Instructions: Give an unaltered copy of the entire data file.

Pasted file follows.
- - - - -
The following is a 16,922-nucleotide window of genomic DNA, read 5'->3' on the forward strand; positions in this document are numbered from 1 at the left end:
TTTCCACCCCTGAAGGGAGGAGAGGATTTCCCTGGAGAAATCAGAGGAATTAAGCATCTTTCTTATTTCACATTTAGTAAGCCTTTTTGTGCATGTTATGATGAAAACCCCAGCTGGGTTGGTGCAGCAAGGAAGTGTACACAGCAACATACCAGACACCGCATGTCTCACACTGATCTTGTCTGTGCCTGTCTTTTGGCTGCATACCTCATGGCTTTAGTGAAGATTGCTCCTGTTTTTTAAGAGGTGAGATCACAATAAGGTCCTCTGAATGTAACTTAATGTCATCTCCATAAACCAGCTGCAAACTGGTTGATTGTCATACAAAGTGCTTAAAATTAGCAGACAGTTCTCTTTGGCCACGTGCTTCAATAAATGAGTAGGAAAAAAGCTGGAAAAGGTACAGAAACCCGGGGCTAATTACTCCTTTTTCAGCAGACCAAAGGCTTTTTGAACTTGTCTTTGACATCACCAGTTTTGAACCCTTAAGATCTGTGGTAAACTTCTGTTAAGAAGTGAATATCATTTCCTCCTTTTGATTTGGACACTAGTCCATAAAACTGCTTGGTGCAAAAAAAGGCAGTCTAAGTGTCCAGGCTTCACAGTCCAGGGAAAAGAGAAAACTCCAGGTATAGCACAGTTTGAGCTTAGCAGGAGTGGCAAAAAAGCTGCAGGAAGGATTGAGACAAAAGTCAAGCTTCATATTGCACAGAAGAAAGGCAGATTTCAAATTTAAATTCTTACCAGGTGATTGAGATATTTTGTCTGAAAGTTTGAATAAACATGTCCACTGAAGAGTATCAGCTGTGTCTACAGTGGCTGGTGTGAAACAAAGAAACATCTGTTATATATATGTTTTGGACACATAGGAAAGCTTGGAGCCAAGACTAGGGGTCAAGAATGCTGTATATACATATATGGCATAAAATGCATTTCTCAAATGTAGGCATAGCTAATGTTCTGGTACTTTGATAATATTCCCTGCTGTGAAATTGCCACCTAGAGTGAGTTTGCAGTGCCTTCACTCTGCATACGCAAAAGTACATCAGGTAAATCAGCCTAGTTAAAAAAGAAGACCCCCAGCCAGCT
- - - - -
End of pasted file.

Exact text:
The following is a 16,922-nucleotide window of genomic DNA, read 5'->3' on the forward strand; positions in this document are numbered from 1 at the left end:
TTTCCACCCCTGAAGGGAGGAGAGGATTTCCCTGGAGAAATCAGAGGAATTAAGCATCTTTCTTATTTCACATTTAGTAAGCCTTTTTGTGCATGTTATGATGAAAACCCCAGCTGGGTTGGTGCAGCAAGGAAGTGTACACAGCAACATACCAGACACCGCATGTCTCACACTGATCTTGTCTGTGCCTGTCTTTTGGCTGCATACCTCATGGCTTTAGTGAAGATTGCTCCTGTTTTTTAAGAGGTGAGATCACAATAAGGTCCTCTGAATGTAACTTAATGTCATCTCCATAAACCAGCTGCAAACTGGTTGATTGTCATACAAAGTGCTTAAAATTAGCAGACAGTTCTCTTTGGCCACGTGCTTCAATAAATGAGTAGGAAAAAAGCTGGAAAAGGTACAGAAACCCGGGGCTAATTACTCCTTTTTCAGCAGACCAAAGGCTTTTTGAACTTGTCTTTGACATCACCAGTTTTGAACCCTTAAGATCTGTGGTAAACTTCTGTTAAGAAGTGAATATCATTTCCTCCTTTTGATTTGGACACTAGTCCATAAAACTGCTTGGTGCAAAAAAAGGCAGTCTAAGTGTCCAGGCTTCACAGTCCAGGGAAAAGAGAAAACTCCAGGTATAGCACAGTTTGAGCTTAGCAGGAGTGGCAAAAAAGCTGCAGGAAGGATTGAGACAAAAGTCAAGCTTCATATTGCACAGAAGAAAGGCAGATTTCAAATTTAAATTCTTACCAGGTGATTGAGATATTTTGTCTGAAAGTTTGAATAAACATGTCCACTGAAGAGTATCAGCTGTGTCTACAGTGGCTGGTGTGAAACAAAGAAACATCTGTTATATATATGTTTTGGACACATAGGAAAGCTTGGAGCCAAGACTAGGGGTCAAGAATGCTGTATATACATATATGGCATAAAATGCATTTCTCAAATGTAGGCATAGCTAATGTTCTGGTACTTTGATAATATTCCCTGCTGTGAAATTGCCACCTAGAGTGAGTTTGCAGTGCCTTCACTCTGCATACGCAAAAGTACATCAGGTAAATCAGCCTAGTTAAAAAAGAAGACCCCCAGCCAGCT